A medieval metaphor for modern times
Alexander paused for a moment on a parapet of the castle in which he was born. He knew the world outside the wall could not be trusted. There were thieves. There were killers. But he assumed there were good people as well. In fact, thousands sent letters to the castle each day, seeking permission to enter its walls. As captain of the guard, Alexander made the decision long ago to close the gates to anyone unless they had paper in hand showing they had been accepted by the kingdom.
Yet, the numbers grew.
Peasants would arrive unannounced. Some would try to squeeze through the portcullis. Others tried to climb the wall or swim the moat.
Alexander looked down and saw a family huddled near a boulder far below to keep out of the wind. He thought he recognized them.
"You'll not enter today, Gerhardt," Alexander called from the tower.
A man's head rose above the cluster of blankets the family had wrapped around themselves.
"Gerhardt died two days ago," the man called back.
Alexander was perplexed.
"How did he die?" he asked.
"He starved," the man replied.
That wasn't uncommon, Alexander thought. It surely was a hardscrabble life in the wilds.
"Well, he knew the risks of traveling so far when he set out," Alexander retorted. "If he couldn't enter through our gates lawfully, he should have stayed in his own land."
The captain was about to resume his rounds when the man raised his voice.
"There was no food there either," the man shouted, his eyes constant.
That thought, however, was preposterous to the captain of the guard. There was most certainly food outside the walls of the castle. There had to be, though the thought dawned on him that he had never been outside to see it for himself.
"Then he should have grown some crops," Alexander said, looking toward the hill on which he believed the outsiders grew wheat, but once again he realized he lacked the knowledge to be sure of himself.
"He couldn't," the man said, tilting his chin up a bit. "His land was stolen."
Alexander thought to himself how Gerhardt let a simple problem become his downfall. He snorted at the idea of a man crossing deserts and mountains and rivers just because of theft.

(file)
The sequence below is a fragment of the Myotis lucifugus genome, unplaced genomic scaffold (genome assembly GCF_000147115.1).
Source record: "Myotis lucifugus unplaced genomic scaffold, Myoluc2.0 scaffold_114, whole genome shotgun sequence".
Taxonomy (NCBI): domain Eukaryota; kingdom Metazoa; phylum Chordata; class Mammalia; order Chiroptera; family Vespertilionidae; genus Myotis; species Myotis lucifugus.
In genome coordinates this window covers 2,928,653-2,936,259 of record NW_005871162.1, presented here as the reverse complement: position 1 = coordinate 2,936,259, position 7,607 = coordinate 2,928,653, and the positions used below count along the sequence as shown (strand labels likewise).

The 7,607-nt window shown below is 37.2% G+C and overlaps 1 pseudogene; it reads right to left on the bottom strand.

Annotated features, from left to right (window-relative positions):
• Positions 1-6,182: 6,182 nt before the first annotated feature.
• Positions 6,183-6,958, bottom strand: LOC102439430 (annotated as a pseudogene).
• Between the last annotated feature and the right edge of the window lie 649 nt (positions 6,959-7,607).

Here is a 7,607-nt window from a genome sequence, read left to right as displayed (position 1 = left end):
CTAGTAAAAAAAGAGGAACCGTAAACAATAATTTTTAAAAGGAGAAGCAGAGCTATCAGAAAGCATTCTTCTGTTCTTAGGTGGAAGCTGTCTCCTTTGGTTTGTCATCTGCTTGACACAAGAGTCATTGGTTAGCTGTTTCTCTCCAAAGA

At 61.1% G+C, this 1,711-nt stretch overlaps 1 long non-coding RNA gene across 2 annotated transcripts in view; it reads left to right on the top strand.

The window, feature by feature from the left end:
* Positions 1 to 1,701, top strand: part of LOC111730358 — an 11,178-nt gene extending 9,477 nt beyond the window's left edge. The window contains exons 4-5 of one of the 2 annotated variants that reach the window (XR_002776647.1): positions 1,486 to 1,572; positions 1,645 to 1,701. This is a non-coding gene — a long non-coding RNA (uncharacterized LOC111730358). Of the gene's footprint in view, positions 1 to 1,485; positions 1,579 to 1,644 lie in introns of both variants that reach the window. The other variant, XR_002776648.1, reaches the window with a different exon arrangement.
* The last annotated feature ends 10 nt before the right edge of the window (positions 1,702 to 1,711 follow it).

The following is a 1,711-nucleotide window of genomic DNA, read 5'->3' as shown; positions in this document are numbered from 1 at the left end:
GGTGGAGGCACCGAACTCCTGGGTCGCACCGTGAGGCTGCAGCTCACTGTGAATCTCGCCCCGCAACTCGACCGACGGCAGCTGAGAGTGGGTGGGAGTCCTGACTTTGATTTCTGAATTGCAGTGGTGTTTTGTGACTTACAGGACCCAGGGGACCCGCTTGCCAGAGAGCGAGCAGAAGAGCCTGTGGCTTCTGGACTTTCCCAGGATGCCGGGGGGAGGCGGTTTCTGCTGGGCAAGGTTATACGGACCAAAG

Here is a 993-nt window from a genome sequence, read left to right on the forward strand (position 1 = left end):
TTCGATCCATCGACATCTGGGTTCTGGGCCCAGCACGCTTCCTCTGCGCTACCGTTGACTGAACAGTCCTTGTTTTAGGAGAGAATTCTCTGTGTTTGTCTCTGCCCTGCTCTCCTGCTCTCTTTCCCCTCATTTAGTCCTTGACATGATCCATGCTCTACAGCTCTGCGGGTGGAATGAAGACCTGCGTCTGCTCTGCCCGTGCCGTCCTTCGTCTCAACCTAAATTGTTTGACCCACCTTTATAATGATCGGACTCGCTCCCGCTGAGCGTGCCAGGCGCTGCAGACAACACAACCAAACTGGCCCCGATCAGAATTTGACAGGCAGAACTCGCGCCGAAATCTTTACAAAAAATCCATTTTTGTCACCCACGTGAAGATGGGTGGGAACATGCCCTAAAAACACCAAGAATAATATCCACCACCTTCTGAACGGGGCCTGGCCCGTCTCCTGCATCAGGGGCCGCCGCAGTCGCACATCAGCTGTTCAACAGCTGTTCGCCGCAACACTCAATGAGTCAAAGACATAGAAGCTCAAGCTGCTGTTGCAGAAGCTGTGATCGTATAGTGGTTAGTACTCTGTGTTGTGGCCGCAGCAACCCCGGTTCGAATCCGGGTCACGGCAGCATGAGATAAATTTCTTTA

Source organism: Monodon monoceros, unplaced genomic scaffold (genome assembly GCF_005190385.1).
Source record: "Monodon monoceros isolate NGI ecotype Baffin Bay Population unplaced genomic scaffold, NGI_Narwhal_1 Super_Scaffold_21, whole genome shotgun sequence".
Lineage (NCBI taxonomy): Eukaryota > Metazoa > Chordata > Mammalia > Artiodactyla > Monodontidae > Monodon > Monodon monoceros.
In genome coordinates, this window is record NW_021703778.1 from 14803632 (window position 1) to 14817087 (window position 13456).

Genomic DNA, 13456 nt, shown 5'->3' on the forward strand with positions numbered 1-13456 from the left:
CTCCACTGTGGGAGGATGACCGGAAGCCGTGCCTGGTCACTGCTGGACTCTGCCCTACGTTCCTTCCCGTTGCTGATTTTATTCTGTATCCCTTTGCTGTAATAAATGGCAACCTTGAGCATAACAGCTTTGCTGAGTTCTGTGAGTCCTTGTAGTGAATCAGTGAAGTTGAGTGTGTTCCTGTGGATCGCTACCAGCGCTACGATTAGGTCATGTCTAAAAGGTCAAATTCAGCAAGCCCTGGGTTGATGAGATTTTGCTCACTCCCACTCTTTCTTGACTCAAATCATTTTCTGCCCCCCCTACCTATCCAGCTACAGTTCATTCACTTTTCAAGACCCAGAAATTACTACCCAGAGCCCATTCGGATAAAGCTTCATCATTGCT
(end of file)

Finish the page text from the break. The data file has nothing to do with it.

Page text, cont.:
"He could have reported the theft to the guards in his own land and spared his own life," Alexander said.
But the man just shook his head.
"It was the guards who stole his land," he said.
That thought enraged Alexander. He and his men had taken an oath to do good and to protect the people of his kingdom. The idea that those entrusted to do the same elsewhere would unjustly lay claim to a man's land and crops made his brow drop and his eyes narrow.
"And Gerhardt's King? What has he done?" Alexander asked.
The man stood to his full height. Even from such a steep vantage point, Alexander could tell the man was tall — much taller than he expected him to be.
"Nothing," the man said. "The king ordered them to take it. The neighboring king isn't much different. Tyrants are a common breed. Some are greedy. Some are murderous. The worst are both. Everyone is told how much better life is inside your walls. Some of Gerhardt's neighbors sent letters to your king, but most never received a response. The ones that did had to wait years upon years. Some starved while they waited for your kingdom's seal of approval. Others were killed for scraps of food or anything else we all scrounge for out here. Gerhardt's family didn't have years to wait while their friends and neighbors died around them. They came seeking mercy. They fled starvation, but they still starved outside your walls anyway. Maybe your kingdom is just like the rest."
Alexander was hurt. He couldn't understand how such places could exist outside the walls. He couldn't comprehend such extreme circumstances in which one does not have time to follow the law. He had never had to choose between following the law of another land or watching his family die in their own. He had never considered entire peoples might be living every day under kings who see their people only as cattle to be used. And he was just beginning to realize he could have just as easily faced the same choices if he had not been fortunate enough to be born inside the castle walls.
"What's your name?" he asked the man.
"Hugo," the man replied.
A strong name, Alexander thought.
"You'll not enter today, Hugo," Alexander said, as he continued his rounds.